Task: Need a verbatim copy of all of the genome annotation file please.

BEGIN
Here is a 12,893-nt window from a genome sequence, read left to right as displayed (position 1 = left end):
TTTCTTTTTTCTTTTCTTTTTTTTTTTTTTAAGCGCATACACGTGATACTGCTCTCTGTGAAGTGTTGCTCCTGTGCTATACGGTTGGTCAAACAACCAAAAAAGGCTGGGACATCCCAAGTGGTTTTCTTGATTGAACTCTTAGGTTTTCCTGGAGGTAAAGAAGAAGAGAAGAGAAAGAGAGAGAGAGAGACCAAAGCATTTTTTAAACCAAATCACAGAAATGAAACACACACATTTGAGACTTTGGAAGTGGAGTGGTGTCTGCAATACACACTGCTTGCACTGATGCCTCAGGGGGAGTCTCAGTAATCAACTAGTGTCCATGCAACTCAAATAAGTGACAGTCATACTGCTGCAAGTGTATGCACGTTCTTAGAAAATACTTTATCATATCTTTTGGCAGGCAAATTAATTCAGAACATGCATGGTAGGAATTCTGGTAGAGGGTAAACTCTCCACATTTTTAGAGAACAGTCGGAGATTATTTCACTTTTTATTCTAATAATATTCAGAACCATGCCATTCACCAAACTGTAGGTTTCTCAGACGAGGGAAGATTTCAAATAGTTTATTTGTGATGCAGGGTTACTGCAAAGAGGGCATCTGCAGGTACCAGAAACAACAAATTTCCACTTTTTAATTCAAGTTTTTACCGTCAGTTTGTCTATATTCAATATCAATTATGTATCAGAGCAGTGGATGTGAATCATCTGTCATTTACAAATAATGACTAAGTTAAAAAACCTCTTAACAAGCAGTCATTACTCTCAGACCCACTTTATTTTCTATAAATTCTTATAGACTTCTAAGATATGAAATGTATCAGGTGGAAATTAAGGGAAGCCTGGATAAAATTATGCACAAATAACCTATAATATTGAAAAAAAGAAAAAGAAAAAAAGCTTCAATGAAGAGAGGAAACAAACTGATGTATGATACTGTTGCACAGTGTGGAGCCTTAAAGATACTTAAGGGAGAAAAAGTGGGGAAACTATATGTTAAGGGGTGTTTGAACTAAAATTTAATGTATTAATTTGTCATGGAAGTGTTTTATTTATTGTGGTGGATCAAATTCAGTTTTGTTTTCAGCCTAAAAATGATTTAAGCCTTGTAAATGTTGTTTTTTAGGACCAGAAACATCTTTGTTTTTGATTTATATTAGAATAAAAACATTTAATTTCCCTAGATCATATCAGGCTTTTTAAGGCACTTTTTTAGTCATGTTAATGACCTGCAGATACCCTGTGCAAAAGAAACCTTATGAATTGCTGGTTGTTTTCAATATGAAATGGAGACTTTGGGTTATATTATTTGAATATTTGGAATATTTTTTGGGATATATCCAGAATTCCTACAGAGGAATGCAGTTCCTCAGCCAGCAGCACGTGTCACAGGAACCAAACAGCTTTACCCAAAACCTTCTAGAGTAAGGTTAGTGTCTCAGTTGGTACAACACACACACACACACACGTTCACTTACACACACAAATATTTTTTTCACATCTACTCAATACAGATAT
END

Here is a 12,893-nt window from a genome sequence, read left to right as displayed (position 1 = left end):
TTTCTTTTTTCTTTTCTTTTTTTTTTTTTTAAGCGCATACACGTGATACTGCTCTCTGTGAAGTGTTGCTCCTGTGCTATACGGTTGGTCAAACAACCAAAAAAGGCTGGGACATCCCAAGTGGTTTTCTTGATTGAACTCTTAGGTTTTCCTGGAGGTAAAGAAGAAGAGAAGAGAAAGAGAGAGAGAGAGACCAAAGCATTTTTTAAACCAAATCACAGAAATGAAACACACACATTTGAGACTTTGGAAGTGGAGTGGTGTCTGCAATACACACTGCTTGCACTGATGCCTCAGGGGGAGTCTCAGTAATCAACTAGTGTCCATGCAACTCAAATAAGTGACAGTCATACTGCTGCAAGTGTATGCACGTTCTTAGAAAATACTTTATCATATCTTTTGGCAGGCAAATTAATTCAGAACATGCATGGTAGGAATTCTGGTAGAGGGTAAACTCTCCACATTTTTAGAGAACAGTCGGAGATTATTTCACTTTTTATTCTAATAATATTCAGAACCATGCCATTCACCAAACTGTAGGTTTCTCAGACGAGGGAAGATTTCAAATAGTTTATTTGTGATGCAGGGTTACTGCAAAGAGGGCATCTGCAGGTACCAGAAACAACAAATTTCCACTTTTTAATTCAAGTTTTTACCGTCAGTTTGTCTATATTCAATATCAATTATGTATCAGAGCAGTGGATGTGAATCATCTGTCATTTACAAATAATGACTAAGTTAAAAAACCTCTTAACAAGCAGTCATTACTCTCAGACCCACTTTATTTTCTATAAATTCTTATAGACTTCTAAGATATGAAATGTATCAGGTGGAAATTAAGGGAAGCCTGGATAAAATTATGCACAAATAACCTATAATATTGAAAAAAAGAAAAAGAAAAAAAGCTTCAATGAAGAGAGGAAACAAACTGATGTATGATACTGTTGCACAGTGTGGAGCCTTAAAGATACTTAAGGGAGAAAAAGTGGGGAAACTATATGTTAAGGGGTGTTTGAACTAAAATTTAATGTATTAATTTGTCATGGAAGTGTTTTATTTATTGTGGTGGATCAAATTCAGTTTTGTTTTCAGCCTAAAAATGATTTAAGCCTTGTAAATGTTGTTTTTTAGGACCAGAAACATCTTTGTTTTTGATTTATATTAGAATAAAAACATTTAATTTCCCTAGATCATATCAGGCTTTTTAAGGCACTTTTTTAGTCATGTTAATGACCTGCAGATACCCTGTGCAAAAGAAACCTTATGAATTGCTGGTTGTTTTCAATATGAAATGGAGACTTTGGGTTATATTATTTGAATATTTGGAATATTTTTTGGGATATATCCAGAATTCCTACAGAGGAATGCAGTTCCTCAGCCAGCAGCACGTGTCACAGGAACCAAACAGCTTTACCCAAAACCTTCTAGAGTAAGGTTAGTGTCTCAGTTGGTACAACACACACACACACACACGTTCACTTACACACACAAATATTTTTTTCACATCTACTCAATACAGATAT